The Citizens’ Assembly on Brexit – a group of citizens that will consider options for Brexit – meets for the first time today. In this post Alan Renwick, Rebecca McKee, Will Jennings and Aleksei Opacic explain the process by which members were selected to be representative of the UK electorate, both demographically and in terms of how they voted at the 2016 EU referendum.
Over two weekends this month in Manchester, the Citizens’ Assembly on Brexit – a group of around 45 citizens – will meet to learn about, deliberate on, and make recommendations relating to the options for Brexit. As we set out in a previous post, the Assembly follows a well-established model for fostering quality public deliberation around major policy decisions. One key feature of this model is the process through which the members are selected. They are not elected or allowed to self-select. Rather, they must be identified through a rigorous process of random selection designed to ensure that – so far as possible for a group of this size – they reflect the diversity of the wider population. This post sets out how we have done that for the Citizens’ Assembly on Brexit and what we can say so far about the results.
Our goal has been to secure a broadly representative sample of the population. The relevant population in this case is the UK electorate: the people who are entitled to participate in public decision-making in the UK. It is their views that need to be heard by policy-makers involved in deciding the UK’s approach to Brexit.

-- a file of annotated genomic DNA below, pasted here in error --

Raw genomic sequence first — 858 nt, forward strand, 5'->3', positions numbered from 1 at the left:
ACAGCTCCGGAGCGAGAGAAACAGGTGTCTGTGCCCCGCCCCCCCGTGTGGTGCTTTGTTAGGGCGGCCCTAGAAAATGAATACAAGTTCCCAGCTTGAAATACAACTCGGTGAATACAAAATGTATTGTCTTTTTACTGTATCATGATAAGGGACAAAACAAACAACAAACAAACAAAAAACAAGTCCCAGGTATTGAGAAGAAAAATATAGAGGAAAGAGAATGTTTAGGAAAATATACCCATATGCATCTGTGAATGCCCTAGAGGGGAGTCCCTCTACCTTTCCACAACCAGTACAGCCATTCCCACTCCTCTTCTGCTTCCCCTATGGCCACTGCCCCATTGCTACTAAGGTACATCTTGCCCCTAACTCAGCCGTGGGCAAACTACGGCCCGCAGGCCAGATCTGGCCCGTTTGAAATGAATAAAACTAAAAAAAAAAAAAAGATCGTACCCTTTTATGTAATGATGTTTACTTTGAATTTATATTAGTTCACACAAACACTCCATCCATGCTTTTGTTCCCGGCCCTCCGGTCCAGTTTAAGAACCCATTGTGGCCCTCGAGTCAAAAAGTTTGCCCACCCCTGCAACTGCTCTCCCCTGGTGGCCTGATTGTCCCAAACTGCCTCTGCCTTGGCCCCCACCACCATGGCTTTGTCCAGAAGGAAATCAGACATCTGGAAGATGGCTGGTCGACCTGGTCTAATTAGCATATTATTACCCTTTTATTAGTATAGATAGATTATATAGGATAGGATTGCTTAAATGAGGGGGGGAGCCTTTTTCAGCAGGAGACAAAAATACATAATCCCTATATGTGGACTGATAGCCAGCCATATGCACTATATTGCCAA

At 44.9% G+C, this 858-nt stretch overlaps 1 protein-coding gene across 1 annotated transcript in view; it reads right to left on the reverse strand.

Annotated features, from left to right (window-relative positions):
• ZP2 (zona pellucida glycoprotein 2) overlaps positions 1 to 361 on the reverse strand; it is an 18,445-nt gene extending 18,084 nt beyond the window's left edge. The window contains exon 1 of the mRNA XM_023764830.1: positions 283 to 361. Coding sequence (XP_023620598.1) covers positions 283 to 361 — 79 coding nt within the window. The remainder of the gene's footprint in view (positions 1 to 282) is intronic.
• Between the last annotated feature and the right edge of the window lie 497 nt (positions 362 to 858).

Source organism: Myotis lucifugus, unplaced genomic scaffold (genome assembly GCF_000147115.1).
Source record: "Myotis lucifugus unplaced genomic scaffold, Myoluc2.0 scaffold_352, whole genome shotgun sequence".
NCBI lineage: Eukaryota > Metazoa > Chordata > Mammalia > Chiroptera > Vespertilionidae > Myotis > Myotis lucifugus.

Achieving a representative sample is far from straightforward. It relies on careful planning and design, as well as reflection, long before an assembly takes place. The first step is to decide what it actually means to be representative of the population at large. This is normally determined through stratification: you decide in advance what proportions of certain groups must be included, or set minimum levels for people from each group. Past citizens’ assemblies in places such as Ireland and Canada have used various stratification criteria, including age, ethnic background, geography, social class, and employment status. Each characteristic can be treated more or less strictly, depending on the context of the assembly. All official citizens’ assemblies have required equal numbers of men and women. In Canada, which has specific issues with ethnic inequalities, assemblies have required minimum numbers of people from the First Nations.
The stratification design is only the first step. Next comes the process of finding people to fill the stratification quotas. We know very clearly that one potential method – allowing people to self-select into the assembly, doesn’t work. Those who opt in are usually very different from those who don’t, most notably in terms of their levels of political interest and participation: they are more likely to have an interest in politics and to be already engaged in political activities. Self-selection may also attract people with particularly strong views about the topic of debate. Additionally, they are more likely to be people with plenty time to attend: those without caring or childcare responsibilities, those who are older and retired, and also people who can afford to take the time off work. To avoid the major issues of self-selection into a citizens’ assembly, some method of random selection is required.